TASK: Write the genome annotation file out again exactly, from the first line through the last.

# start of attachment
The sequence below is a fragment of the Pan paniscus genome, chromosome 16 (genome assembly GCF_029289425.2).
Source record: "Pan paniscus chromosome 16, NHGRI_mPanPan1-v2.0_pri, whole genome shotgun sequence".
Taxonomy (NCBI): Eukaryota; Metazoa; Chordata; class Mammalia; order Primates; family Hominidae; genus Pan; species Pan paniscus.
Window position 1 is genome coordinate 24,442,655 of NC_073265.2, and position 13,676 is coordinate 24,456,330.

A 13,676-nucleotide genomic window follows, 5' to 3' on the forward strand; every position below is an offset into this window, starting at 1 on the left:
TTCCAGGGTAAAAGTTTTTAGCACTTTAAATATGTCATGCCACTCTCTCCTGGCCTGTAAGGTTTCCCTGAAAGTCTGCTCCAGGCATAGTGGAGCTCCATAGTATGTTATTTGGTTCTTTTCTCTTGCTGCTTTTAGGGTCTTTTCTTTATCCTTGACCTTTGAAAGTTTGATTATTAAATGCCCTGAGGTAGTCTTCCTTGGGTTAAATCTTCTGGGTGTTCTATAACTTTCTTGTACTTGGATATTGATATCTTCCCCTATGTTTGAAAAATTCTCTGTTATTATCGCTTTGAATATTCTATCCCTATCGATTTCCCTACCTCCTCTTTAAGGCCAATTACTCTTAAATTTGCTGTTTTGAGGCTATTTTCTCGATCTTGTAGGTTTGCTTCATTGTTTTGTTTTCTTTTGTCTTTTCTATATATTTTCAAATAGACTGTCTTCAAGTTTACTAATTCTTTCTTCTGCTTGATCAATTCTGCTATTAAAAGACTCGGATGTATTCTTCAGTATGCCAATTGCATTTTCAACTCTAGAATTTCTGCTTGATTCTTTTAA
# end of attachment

The sequence below is a fragment of the Pan paniscus genome, chromosome 16 (genome assembly GCF_029289425.2).
Source record: "Pan paniscus chromosome 16, NHGRI_mPanPan1-v2.0_pri, whole genome shotgun sequence".
Taxonomy (NCBI): Eukaryota; Metazoa; Chordata; class Mammalia; order Primates; family Hominidae; genus Pan; species Pan paniscus.
Window position 1 is genome coordinate 24,442,655 of NC_073265.2, and position 13,676 is coordinate 24,456,330.

A 13,676-nucleotide genomic window follows, 5' to 3' on the forward strand; every position below is an offset into this window, starting at 1 on the left:
TTCCAGGGTAAAAGTTTTTAGCACTTTAAATATGTCATGCCACTCTCTCCTGGCCTGTAAGGTTTCCCTGAAAGTCTGCTCCAGGCATAGTGGAGCTCCATAGTATGTTATTTGGTTCTTTTCTCTTGCTGCTTTTAGGGTCTTTTCTTTATCCTTGACCTTTGAAAGTTTGATTATTAAATGCCCTGAGGTAGTCTTCCTTGGGTTAAATCTTCTGGGTGTTCTATAACTTTCTTGTACTTGGATATTGATATCTTCCCCTATGTTTGAAAAATTCTCTGTTATTATCGCTTTGAATATTCTATCCCTATCGATTTCCCTACCTCCTCTTTAAGGCCAATTACTCTTAAATTTGCTGTTTTGAGGCTATTTTCTCGATCTTGTAGGTTTGCTTCATTGTTTTGTTTTCTTTTGTCTTTTCTATATATTTTCAAATAGACTGTCTTCAAGTTTACTAATTCTTTCTTCTGCTTGATCAATTCTGCTATTAAAAGACTCGGATGTATTCTTCAGTATGCCAATTGCATTTTCAACTCTAGAATTTCTGCTTGATTCTTTTAA